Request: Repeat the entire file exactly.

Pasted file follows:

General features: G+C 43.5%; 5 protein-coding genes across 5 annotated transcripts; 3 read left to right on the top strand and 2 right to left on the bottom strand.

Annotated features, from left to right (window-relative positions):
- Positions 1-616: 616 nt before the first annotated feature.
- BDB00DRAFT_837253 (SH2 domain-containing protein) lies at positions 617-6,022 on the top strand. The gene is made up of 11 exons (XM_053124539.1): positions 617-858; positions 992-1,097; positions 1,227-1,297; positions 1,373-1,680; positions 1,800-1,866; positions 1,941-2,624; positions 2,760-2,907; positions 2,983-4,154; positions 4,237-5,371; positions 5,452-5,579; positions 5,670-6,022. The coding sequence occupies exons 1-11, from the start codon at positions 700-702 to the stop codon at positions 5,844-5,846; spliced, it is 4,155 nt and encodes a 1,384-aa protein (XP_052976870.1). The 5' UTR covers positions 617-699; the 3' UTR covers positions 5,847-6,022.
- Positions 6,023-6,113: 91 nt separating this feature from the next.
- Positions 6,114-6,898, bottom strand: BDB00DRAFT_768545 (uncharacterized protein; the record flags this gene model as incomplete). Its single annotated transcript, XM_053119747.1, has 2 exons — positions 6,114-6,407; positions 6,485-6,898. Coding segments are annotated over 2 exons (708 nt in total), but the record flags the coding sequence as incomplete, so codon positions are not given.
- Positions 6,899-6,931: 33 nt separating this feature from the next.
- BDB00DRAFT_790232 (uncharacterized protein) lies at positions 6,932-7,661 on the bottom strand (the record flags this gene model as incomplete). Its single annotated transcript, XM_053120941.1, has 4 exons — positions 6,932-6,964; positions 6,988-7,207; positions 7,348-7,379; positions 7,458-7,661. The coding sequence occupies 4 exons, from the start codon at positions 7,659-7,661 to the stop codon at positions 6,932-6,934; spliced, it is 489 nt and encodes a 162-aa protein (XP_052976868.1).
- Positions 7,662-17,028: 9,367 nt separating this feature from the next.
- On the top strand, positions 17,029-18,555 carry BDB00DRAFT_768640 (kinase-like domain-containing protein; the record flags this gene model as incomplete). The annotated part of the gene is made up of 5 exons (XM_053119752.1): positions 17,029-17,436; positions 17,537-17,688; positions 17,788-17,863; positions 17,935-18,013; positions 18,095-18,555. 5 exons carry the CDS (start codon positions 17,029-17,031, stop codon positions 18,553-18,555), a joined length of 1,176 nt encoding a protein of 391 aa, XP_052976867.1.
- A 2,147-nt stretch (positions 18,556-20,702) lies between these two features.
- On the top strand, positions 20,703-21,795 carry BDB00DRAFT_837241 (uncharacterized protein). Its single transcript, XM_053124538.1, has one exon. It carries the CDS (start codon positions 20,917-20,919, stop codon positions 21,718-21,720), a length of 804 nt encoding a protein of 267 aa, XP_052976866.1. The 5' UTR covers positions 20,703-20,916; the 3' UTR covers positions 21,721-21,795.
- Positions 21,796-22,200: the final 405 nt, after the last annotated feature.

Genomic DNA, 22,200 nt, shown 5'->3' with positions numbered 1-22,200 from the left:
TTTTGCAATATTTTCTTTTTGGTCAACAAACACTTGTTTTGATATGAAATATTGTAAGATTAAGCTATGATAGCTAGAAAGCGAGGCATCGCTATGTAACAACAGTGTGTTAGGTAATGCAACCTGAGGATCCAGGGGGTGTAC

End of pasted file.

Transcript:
General features: G+C 43.5%; 5 protein-coding genes across 5 annotated transcripts; 3 read left to right on the top strand and 2 right to left on the bottom strand.

Annotated features, from left to right (window-relative positions):
- Positions 1-616: 616 nt before the first annotated feature.
- BDB00DRAFT_837253 (SH2 domain-containing protein) lies at positions 617-6,022 on the top strand. The gene is made up of 11 exons (XM_053124539.1): positions 617-858; positions 992-1,097; positions 1,227-1,297; positions 1,373-1,680; positions 1,800-1,866; positions 1,941-2,624; positions 2,760-2,907; positions 2,983-4,154; positions 4,237-5,371; positions 5,452-5,579; positions 5,670-6,022. The coding sequence occupies exons 1-11, from the start codon at positions 700-702 to the stop codon at positions 5,844-5,846; spliced, it is 4,155 nt and encodes a 1,384-aa protein (XP_052976870.1). The 5' UTR covers positions 617-699; the 3' UTR covers positions 5,847-6,022.
- Positions 6,023-6,113: 91 nt separating this feature from the next.
- Positions 6,114-6,898, bottom strand: BDB00DRAFT_768545 (uncharacterized protein; the record flags this gene model as incomplete). Its single annotated transcript, XM_053119747.1, has 2 exons — positions 6,114-6,407; positions 6,485-6,898. Coding segments are annotated over 2 exons (708 nt in total), but the record flags the coding sequence as incomplete, so codon positions are not given.
- Positions 6,899-6,931: 33 nt separating this feature from the next.
- BDB00DRAFT_790232 (uncharacterized protein) lies at positions 6,932-7,661 on the bottom strand (the record flags this gene model as incomplete). Its single annotated transcript, XM_053120941.1, has 4 exons — positions 6,932-6,964; positions 6,988-7,207; positions 7,348-7,379; positions 7,458-7,661. The coding sequence occupies 4 exons, from the start codon at positions 7,659-7,661 to the stop codon at positions 6,932-6,934; spliced, it is 489 nt and encodes a 162-aa protein (XP_052976868.1).
- Positions 7,662-17,028: 9,367 nt separating this feature from the next.
- On the top strand, positions 17,029-18,555 carry BDB00DRAFT_768640 (kinase-like domain-containing protein; the record flags this gene model as incomplete). The annotated part of the gene is made up of 5 exons (XM_053119752.1): positions 17,029-17,436; positions 17,537-17,688; positions 17,788-17,863; positions 17,935-18,013; positions 18,095-18,555. 5 exons carry the CDS (start codon positions 17,029-17,031, stop codon positions 18,553-18,555), a joined length of 1,176 nt encoding a protein of 391 aa, XP_052976867.1.
- A 2,147-nt stretch (positions 18,556-20,702) lies between these two features.
- On the top strand, positions 20,703-21,795 carry BDB00DRAFT_837241 (uncharacterized protein). Its single transcript, XM_053124538.1, has one exon. It carries the CDS (start codon positions 20,917-20,919, stop codon positions 21,718-21,720), a length of 804 nt encoding a protein of 267 aa, XP_052976866.1. The 5' UTR covers positions 20,703-20,916; the 3' UTR covers positions 21,721-21,795.
- Positions 21,796-22,200: the final 405 nt, after the last annotated feature.

Genomic DNA, 22,200 nt, shown 5'->3' with positions numbered 1-22,200 from the left:
TTTTGCAATATTTTCTTTTTGGTCAACAAACACTTGTTTTGATATGAAATATTGTAAGATTAAGCTATGATAGCTAGAAAGCGAGGCATCGCTATGTAACAACAGTGTGTTAGGTAATGCAACCTGAGGATCCAGGGGGTGTAC